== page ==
Needle size

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We are building a boat bimini (a fabric shelter that shades the cockpit)
out of 8 oz. Sunbrella fabric. The thing is about ten feet by ten feet
and is made up of several panels with full width zippers at each end. We
are using a Yamata staright-stitch industrial machine, which has taken
us a very, very long time to get set up properly. So many dials to
twiddle! We are using DB 92 bonded polyester thread and Innnova DBx1 #18
needles. It seems to be working. Our greatest problem, actually, is
controlling the speed of the machine. It takes an extremely light touch
on the treadle indeed. One slip and it runs away, breaking and snarling
threads and sometimes needles too. That is one humongous motor!

Is there a better thread/needle combination? Various trouble-shooting
guides we have seen say "Use proper thread or needle" or "Replace needle
with correct size" or "Choose correct size needle for thread and
fabric." No argument here. But how does one determine what the correct
sizes are?


Re: Needle size
What is the model of the machine?
Not all industrial machines are capable of handling that thread.

To slow the maximum speed you can put a smaller pulley on the motor but
learning to feather the treadle is your best bet.
An experienced operator can make a machine like that sew at painfully slow
speeds


--
Ron Anderson A1 Sewing Machine
PO Box 60, Sand Lake, NY 12153
We've slightly trimmed the long signature. Click to see the full one.
Re: Needle size
Quoted text here. Click to load it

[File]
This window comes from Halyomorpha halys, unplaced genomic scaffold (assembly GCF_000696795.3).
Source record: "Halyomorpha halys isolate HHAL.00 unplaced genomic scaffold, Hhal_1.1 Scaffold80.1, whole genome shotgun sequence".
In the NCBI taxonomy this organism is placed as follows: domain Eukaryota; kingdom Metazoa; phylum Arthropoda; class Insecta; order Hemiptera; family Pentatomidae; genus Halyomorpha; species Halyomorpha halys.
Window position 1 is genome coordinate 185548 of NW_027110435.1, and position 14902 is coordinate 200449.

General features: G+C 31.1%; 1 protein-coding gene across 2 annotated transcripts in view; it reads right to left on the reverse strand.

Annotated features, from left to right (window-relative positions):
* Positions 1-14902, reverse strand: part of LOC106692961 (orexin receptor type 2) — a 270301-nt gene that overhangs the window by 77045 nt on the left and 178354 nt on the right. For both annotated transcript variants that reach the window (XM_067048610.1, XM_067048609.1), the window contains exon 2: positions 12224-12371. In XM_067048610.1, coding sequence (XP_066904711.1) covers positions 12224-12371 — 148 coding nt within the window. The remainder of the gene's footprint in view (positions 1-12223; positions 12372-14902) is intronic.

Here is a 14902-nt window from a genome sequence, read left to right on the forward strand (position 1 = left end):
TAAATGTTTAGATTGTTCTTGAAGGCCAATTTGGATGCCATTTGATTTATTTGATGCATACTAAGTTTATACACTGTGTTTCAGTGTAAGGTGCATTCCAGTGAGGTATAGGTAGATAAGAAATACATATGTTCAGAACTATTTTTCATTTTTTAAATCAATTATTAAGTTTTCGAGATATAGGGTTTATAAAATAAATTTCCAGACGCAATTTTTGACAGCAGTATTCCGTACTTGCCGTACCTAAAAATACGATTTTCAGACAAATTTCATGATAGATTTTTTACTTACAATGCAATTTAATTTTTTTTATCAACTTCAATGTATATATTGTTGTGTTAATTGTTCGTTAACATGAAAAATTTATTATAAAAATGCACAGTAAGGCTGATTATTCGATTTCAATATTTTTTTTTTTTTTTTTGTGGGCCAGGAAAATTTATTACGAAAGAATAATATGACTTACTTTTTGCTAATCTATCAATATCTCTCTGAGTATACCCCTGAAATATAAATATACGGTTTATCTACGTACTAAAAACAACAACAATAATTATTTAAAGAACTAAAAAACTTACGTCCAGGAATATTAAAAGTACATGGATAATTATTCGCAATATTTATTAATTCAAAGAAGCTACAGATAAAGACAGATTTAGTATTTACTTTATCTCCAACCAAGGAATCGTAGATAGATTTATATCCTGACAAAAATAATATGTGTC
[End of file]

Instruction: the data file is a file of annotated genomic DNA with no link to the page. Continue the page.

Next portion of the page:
Is the thread coming off the side of the cone, or off the top?  It is
supposed to come off the top.  If it doesn't, it doesn't stay twisted
tight.

Also, I have found el cheapo thread  frays easily.  Once, after a
needle break, I had a sharp edge at the top of the bobbin cage which I
filed smooth with emory paper.  I understand very high speed machines
like to have silicone oil applied to the thread before it gets to the
needle.

If that machine has a brush type motor (probably not, Ron can tell
you) you can put an in-line "speed controler" (available from Grainger
and other places) in the power cord.  A speed controler can give you
full power at most any low motor speed you want to dial in.


Re: Needle size
Where have I run across snipped-for-privacy@aol.com before?

The machine is a Yamata GC8500 with a half horsepower clutch motor. We are
getting very good at feathering the treadle.

From all I have read so far it would appear that the #18 universal needle
and the 92 polyester thread are correct when all the other variables are
set correctly, which is pure trial and error. This machine will sew though
eight layers of 8 oz cloth like a hot knife through butter. But the
settings are supercritical, especially the needle to bobbin timing. I think
we have it now. Practice, practice, practice.


Re: Needle size
Size 92 is borderline to heavy for that machine. With a lot of coaxing you
might get it to sew right but that is not the machine for that type work. A
walking foot machine is preferable.


--
Ron Anderson A1 Sewing Machine
PO Box 60, Sand Lake, NY 12153
We've slightly trimmed the long signature. Click to see the full one.

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